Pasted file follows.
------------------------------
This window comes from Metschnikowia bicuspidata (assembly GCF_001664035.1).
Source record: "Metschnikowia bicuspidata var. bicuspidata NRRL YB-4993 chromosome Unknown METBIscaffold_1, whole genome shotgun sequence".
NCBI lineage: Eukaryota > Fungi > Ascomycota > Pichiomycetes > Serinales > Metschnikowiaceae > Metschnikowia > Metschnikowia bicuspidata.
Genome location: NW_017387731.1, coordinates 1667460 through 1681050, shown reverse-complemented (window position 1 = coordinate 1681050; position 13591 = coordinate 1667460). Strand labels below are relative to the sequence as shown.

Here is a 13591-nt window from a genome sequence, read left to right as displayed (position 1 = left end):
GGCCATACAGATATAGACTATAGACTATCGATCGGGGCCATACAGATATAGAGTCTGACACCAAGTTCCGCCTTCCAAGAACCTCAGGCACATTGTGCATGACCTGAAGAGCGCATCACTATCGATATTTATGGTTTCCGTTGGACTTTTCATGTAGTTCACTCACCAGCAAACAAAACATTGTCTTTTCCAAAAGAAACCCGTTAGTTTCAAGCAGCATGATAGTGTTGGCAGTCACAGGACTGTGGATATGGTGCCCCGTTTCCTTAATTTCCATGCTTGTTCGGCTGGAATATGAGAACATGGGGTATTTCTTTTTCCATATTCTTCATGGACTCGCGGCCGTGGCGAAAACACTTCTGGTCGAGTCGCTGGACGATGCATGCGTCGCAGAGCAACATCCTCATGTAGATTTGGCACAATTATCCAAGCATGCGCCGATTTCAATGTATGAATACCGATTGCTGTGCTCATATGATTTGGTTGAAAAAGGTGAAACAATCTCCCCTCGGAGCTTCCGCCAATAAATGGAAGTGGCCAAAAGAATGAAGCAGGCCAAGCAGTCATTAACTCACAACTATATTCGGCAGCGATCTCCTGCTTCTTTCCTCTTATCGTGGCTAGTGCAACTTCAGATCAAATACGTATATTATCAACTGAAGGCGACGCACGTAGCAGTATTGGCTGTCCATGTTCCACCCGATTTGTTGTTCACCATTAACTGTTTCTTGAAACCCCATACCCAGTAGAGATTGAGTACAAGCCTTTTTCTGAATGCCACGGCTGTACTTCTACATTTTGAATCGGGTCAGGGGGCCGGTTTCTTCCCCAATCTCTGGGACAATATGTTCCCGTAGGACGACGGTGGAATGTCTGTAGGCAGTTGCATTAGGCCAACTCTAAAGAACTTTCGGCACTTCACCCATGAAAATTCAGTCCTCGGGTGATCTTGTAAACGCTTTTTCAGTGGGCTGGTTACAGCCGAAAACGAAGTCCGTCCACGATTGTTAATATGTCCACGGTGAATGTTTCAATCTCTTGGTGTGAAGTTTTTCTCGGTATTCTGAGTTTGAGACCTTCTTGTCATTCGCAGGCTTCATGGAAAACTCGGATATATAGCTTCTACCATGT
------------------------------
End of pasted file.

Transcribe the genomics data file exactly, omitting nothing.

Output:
This window comes from Metschnikowia bicuspidata (assembly GCF_001664035.1).
Source record: "Metschnikowia bicuspidata var. bicuspidata NRRL YB-4993 chromosome Unknown METBIscaffold_1, whole genome shotgun sequence".
NCBI lineage: Eukaryota > Fungi > Ascomycota > Pichiomycetes > Serinales > Metschnikowiaceae > Metschnikowia > Metschnikowia bicuspidata.
Genome location: NW_017387731.1, coordinates 1667460 through 1681050, shown reverse-complemented (window position 1 = coordinate 1681050; position 13591 = coordinate 1667460). Strand labels below are relative to the sequence as shown.

Here is a 13591-nt window from a genome sequence, read left to right as displayed (position 1 = left end):
GGCCATACAGATATAGACTATAGACTATCGATCGGGGCCATACAGATATAGAGTCTGACACCAAGTTCCGCCTTCCAAGAACCTCAGGCACATTGTGCATGACCTGAAGAGCGCATCACTATCGATATTTATGGTTTCCGTTGGACTTTTCATGTAGTTCACTCACCAGCAAACAAAACATTGTCTTTTCCAAAAGAAACCCGTTAGTTTCAAGCAGCATGATAGTGTTGGCAGTCACAGGACTGTGGATATGGTGCCCCGTTTCCTTAATTTCCATGCTTGTTCGGCTGGAATATGAGAACATGGGGTATTTCTTTTTCCATATTCTTCATGGACTCGCGGCCGTGGCGAAAACACTTCTGGTCGAGTCGCTGGACGATGCATGCGTCGCAGAGCAACATCCTCATGTAGATTTGGCACAATTATCCAAGCATGCGCCGATTTCAATGTATGAATACCGATTGCTGTGCTCATATGATTTGGTTGAAAAAGGTGAAACAATCTCCCCTCGGAGCTTCCGCCAATAAATGGAAGTGGCCAAAAGAATGAAGCAGGCCAAGCAGTCATTAACTCACAACTATATTCGGCAGCGATCTCCTGCTTCTTTCCTCTTATCGTGGCTAGTGCAACTTCAGATCAAATACGTATATTATCAACTGAAGGCGACGCACGTAGCAGTATTGGCTGTCCATGTTCCACCCGATTTGTTGTTCACCATTAACTGTTTCTTGAAACCCCATACCCAGTAGAGATTGAGTACAAGCCTTTTTCTGAATGCCACGGCTGTACTTCTACATTTTGAATCGGGTCAGGGGGCCGGTTTCTTCCCCAATCTCTGGGACAATATGTTCCCGTAGGACGACGGTGGAATGTCTGTAGGCAGTTGCATTAGGCCAACTCTAAAGAACTTTCGGCACTTCACCCATGAAAATTCAGTCCTCGGGTGATCTTGTAAACGCTTTTTCAGTGGGCTGGTTACAGCCGAAAACGAAGTCCGTCCACGATTGTTAATATGTCCACGGTGAATGTTTCAATCTCTTGGTGTGAAGTTTTTCTCGGTATTCTGAGTTTGAGACCTTCTTGTCATTCGCAGGCTTCATGGAAAACTCGGATATATAGCTTCTACCATGT